When You Can’t Sleep

When was the last time you had a bad night’s sleep? What was it that made it so bad? Was it bad dreams? You wake up in a cold sweat. Images and sounds race in your mind, and then you sit up. You remind yourself that it was just a dream. But even with that, you can barely shake off the emotions that seem to be swirling in your heart. Maybe its not bad dreams; perhaps, its physical pain. Every night is a hassle to crawl into bed. The various wounds and aches compound when you should are able to rest. Instead, you spend the night staring into the ceiling longing for the decency of an hour when you can sit up and distract yourself with coffee and something on a screen. Sometimes, rest seems impossible.

One of the great tools given to us by God to help us with our sleep is the psalms. Although many psalms are useful, one that stands out in Psalm 3. David began by being honest about the horror of his situation. David wrote, “O LORD, how many are my foes! Many are rising against me; many are saying of my soul, ‘There is no salvation for him in God.’” (Psalm 3:1-2 ESV) Notice that the very first word out of David’s lips is the name of God. You’ll notice that the word “LORD” is in all upper-case letters. This is no accident. This is how our text marks the sacred covenant name of God, the very name revealed to Moses by God from the burning bush. David’s first word is calling out to the covenant keeping God who does not forget His precious people.

So often, when we are overwhelmed by the wickedness of others or the failures of others we are tempted to turn every which way. But David was showing us right from the outset what are to do when our souls are drowning in sorrow and grief, in betrayal and the like. We cry out to God. I imagine many of you who’ve followed Christ have had moments where no words could be found to express your sorrow. Perhaps all you could do is cry out the name of Jesus. Today, we are invited to do the very same thing. All of God’s saving acts and covenant mercies are encapsulated in that simple word “LORD”.

The psalm continues. David clearly laid his heartbreak before God. David does not ignore his pain. He doesn’t lie to God. He names it with great specificity. Why does He do that? Only God can mend our hearts because he is our friend. There is nothing like a good friend. A friend like this is someone with whom you can bare your soul. They are someone who is willing to be there fore you in life’s hardest moments. God is such a friend.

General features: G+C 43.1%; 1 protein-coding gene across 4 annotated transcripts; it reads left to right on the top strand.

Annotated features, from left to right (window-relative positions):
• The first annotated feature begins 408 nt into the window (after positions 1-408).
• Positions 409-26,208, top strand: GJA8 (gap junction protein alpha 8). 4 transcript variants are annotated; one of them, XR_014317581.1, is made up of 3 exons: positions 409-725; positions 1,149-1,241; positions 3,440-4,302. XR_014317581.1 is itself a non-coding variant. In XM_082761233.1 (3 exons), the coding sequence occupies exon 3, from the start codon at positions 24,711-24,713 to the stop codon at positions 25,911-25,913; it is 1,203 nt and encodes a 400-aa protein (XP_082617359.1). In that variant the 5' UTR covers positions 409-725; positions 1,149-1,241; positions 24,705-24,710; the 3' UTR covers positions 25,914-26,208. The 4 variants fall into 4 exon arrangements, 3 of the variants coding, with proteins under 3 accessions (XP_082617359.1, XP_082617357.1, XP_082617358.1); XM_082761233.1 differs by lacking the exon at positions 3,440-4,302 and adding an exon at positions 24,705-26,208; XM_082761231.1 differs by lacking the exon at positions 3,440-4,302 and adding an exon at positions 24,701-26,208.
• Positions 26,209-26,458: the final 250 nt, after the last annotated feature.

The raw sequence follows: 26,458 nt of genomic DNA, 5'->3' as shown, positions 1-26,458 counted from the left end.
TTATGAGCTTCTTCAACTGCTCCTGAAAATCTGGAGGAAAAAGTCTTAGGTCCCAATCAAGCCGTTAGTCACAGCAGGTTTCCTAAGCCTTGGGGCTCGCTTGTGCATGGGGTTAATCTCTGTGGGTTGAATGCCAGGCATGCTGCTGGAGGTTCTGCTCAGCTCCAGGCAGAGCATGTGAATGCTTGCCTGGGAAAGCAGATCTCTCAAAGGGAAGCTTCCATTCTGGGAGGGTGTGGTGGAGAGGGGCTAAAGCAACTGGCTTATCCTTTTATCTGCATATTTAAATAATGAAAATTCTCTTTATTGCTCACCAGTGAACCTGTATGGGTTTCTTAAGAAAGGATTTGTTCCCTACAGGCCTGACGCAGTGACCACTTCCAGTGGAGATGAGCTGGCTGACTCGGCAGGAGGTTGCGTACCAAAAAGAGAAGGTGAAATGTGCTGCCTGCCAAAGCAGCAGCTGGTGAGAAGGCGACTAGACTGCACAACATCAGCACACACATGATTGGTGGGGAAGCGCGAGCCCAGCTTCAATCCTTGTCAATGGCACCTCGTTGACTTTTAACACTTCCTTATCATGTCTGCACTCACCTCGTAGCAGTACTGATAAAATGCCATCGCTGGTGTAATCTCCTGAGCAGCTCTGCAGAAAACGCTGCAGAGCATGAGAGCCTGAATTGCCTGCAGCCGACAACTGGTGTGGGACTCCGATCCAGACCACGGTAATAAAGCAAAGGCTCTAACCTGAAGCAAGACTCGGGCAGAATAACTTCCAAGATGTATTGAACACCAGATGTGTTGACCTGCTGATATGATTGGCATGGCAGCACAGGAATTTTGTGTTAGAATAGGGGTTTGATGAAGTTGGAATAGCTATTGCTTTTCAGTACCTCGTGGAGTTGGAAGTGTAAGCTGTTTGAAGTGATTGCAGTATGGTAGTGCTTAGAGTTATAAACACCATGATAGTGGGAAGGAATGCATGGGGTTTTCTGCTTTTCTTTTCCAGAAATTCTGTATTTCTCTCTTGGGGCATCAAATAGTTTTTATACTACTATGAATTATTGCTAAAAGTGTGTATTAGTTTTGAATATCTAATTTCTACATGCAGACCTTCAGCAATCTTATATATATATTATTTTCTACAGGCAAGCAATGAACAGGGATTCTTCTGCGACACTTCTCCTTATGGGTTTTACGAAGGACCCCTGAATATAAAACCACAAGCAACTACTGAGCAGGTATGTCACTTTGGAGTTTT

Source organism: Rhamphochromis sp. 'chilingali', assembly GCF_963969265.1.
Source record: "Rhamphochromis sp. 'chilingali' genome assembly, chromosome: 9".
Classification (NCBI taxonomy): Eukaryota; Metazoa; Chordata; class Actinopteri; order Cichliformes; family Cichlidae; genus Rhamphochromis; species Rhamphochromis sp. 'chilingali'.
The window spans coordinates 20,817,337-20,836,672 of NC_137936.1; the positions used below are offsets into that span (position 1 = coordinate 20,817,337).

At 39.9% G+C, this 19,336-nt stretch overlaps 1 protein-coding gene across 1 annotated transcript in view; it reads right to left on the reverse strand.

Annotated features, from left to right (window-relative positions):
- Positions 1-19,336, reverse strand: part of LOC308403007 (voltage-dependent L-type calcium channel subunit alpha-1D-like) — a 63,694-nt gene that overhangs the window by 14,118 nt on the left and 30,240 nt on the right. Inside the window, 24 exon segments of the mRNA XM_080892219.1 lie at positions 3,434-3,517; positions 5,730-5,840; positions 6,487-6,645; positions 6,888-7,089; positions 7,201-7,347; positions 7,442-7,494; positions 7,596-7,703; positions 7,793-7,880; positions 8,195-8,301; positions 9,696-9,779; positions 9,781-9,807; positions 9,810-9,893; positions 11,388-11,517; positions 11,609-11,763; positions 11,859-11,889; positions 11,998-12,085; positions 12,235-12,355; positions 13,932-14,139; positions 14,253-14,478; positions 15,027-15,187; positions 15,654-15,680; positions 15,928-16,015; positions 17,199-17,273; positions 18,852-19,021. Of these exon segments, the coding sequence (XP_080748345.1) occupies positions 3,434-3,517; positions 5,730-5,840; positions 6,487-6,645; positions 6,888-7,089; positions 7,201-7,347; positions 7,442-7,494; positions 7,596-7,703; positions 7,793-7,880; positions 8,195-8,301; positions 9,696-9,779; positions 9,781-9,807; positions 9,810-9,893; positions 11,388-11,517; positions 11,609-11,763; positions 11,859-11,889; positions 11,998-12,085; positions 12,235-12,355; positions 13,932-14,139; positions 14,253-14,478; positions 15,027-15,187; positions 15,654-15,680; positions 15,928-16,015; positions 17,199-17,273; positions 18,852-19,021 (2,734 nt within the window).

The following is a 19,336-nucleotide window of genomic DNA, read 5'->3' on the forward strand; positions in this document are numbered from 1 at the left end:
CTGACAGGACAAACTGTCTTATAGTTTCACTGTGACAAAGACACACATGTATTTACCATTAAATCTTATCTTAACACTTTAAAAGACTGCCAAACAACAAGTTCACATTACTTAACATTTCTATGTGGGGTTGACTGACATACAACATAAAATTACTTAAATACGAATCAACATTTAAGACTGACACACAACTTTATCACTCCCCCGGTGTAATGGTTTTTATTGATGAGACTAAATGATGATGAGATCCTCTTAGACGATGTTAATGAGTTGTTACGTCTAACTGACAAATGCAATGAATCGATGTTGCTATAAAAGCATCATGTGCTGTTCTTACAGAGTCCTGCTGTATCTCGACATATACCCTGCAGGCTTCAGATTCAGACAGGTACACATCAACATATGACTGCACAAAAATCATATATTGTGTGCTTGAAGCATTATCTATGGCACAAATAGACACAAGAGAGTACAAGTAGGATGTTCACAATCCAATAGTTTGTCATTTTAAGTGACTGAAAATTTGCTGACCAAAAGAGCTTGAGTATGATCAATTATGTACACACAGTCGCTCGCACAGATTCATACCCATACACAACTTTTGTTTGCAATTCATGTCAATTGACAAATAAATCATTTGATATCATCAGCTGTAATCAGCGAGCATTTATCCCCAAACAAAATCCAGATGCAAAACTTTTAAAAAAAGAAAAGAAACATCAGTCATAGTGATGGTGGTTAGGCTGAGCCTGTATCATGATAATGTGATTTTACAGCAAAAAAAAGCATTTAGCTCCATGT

God is indeed holy. He is righteous, just, and good. He cannot stand the sight of sin. But when we are washed in the blood and Spirit of Christ, He welcomes us to Himself. Such welcoming is without the fear of rejection because we are adopted into the family of God. A child cries out to their father in the middle of the night because they are scared. They don’t want to be alone. They know their dad will protect them, and take care of them, and make them know peace.

David cried out to God because he was a desperate man. Everyone had seemingly left him. David was abandoned, betrayed, and doesn’t even know if he is even going to survive the night. He even records one of the lies that must have haunted him as he lay in darkness, “many are saying of my soul, ‘There is no salvation for him in God.” (Psalm 3:2 ESV)

For many of us, this is where is our Psalm ends. We admit God’s presence in our hearts and lives, and that there are foes against us. We even obsess over their words, and maybe even begin to wonder, “Are they right?” But the psalm doesn’t end there, and it can’t end there for us.

God has not called you to live perpetually in despair and sorrow. God has not called you to be indefinitely fearful and desperate and forever branded by betrayal. He has called you to consider who He is.

Who is God to you today? How you answer that question reveals much about your own hearts. What did David say? “But you, O LORD, are a shield about me, my glory, and the lifter of my head. I cried aloud to the LORD and he answered me from his holy hill.” (Psalm 3:3 ESV) God is my shield, my glory, and my restoration. These are powerful images that we have to learn to speak reflexively. This psalm is a prayer preserved for us by God that we may reflexively spit these words out as our sin or the Enemy leads us to restlessness. What is that prayer? “you, O LORD, are a shield about me, my glory, and the lifter of my head.” (Psalm 3:3 ESV)

Our response to restlessness, betrayal, and fear is all the same: the unchanging faithfulness of our God who is always with us. He is not aloof and indifferent. He is an ever present help to those who call upon Him in the name of Christ.